The Asian longhorned tick (Haemaphysalis longicornis) is native to China, Japan, and Korea. Unfortunately, this tick has been in the United States since 2010. Now it’s in Caldwell County.

The N.C. Wildlife Commission collected this tick from a deer in the county. Currently, this tick is confirmed to be in 130 counties across 15 states. North Carolina has 11 confirmed counties, with Caldwell County being the newest county added to the list. Wilkes and Alexander counties also are on the list.

This tick has been found on pets, livestock, wildlife, and people. However, compared with well-known native ticks (such as the blacklegged tick, lone star tick, and American dog tick), the Asian longhorned tick appears to be less attracted to human skin. No human pathogens have been detected in U.S. populations of this tick. However, there are two major concerns with this new tick.

Scientists have linked this tick to a parasitic pathogen (Theileria orientalis Ikeda) that infects cattle, causing the disease theileriosis. The Asian longhorn tick transmits this pathogen when it bites the animal to take a blood meal. This parasitic pathogen was not in the United States prior to the Asian longhorn tick. Currently, this disease has been found only in three Virginia cattle herds. However, in Asia, Australia, and New Zealand, this disease is a major health concern for cattlemen, and it causes substantial economic losses and death of animals.

The other major concern with this tick is how fast it can reproduce. The Asian longhorn tick lays between 900 and 3,300 eggs, and it takes 89 days for the eggs to become mature adults. By comparison, while the lone star tick lays about the same number of eggs, it takes three years for the eggs to become mature adults.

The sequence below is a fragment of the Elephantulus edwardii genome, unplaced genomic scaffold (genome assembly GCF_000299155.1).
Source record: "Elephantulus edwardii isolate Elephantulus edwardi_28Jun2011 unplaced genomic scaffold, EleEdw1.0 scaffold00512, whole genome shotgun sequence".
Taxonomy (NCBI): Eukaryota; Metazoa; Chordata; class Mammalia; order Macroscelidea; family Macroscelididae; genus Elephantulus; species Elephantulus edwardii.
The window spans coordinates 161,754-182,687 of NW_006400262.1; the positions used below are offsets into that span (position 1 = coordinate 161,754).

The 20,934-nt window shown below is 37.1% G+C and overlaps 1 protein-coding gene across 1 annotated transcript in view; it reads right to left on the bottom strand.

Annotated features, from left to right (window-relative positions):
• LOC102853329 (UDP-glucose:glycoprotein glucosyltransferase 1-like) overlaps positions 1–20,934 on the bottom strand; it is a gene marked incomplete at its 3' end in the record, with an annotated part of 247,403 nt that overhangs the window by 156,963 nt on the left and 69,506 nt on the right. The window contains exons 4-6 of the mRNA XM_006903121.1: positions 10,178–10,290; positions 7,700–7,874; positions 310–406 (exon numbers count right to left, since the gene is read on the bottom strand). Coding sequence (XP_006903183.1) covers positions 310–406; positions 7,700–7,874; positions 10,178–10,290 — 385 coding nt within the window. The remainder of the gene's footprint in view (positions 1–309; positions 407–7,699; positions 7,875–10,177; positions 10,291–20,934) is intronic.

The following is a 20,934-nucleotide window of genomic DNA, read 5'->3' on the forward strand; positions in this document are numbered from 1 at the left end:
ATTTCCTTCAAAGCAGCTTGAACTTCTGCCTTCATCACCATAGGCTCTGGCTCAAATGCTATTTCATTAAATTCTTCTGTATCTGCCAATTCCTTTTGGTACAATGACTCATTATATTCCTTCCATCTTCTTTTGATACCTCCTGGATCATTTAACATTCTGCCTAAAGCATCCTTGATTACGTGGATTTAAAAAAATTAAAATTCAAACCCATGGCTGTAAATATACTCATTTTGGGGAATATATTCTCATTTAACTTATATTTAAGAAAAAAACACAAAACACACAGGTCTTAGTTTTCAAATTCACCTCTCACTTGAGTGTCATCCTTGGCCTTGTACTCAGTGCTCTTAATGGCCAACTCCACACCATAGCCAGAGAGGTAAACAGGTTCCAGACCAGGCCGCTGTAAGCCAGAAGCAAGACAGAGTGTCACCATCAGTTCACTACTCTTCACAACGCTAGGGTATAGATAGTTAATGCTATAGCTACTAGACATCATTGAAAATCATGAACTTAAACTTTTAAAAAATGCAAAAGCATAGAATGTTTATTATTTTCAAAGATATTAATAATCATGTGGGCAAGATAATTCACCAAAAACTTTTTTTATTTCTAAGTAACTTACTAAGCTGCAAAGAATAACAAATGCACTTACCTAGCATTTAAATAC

To protect yourself from the Asian longhorn tick, do the same thing you would to keep native ticks away. Use insect repellent and treat clothing with approved permethrin repellent. Treating pets with a flea preventative pesticide typically prevents ticks, too. Contact your veterinarian for additional advice on tick control. Treating livestock with pyrethroid sprays or pour-on insecticide will provide protection for those animals. Read the label fully before applying any pesticide.

If you suspect Asian longhorned ticks, a positive identification can be made through the Caldwell Extension Center. Put the ticks in a container of 90% rubbing alcohol and call 828-757-1290, or you can find additional contact information on our website caldwell.ces.ncsu.edu.

Seth Nagy is the Caldwell County Cooperative Extension director. The Caldwell County Cooperative Extension Center, 120 Hospital Ave. NE #1 in Lenoir, provides access to resources of N.C. State University and N.C. A&T State University through educational programs and publications.

Seth Nagy is the Caldwell County Cooperative Extension director. The Caldwell County Cooperative Extension Center, 120 Hospital Ave. NE #1 in Lenoir, provides access to resources of N.C. State University and N.C. A&T State University through educational programs and publications.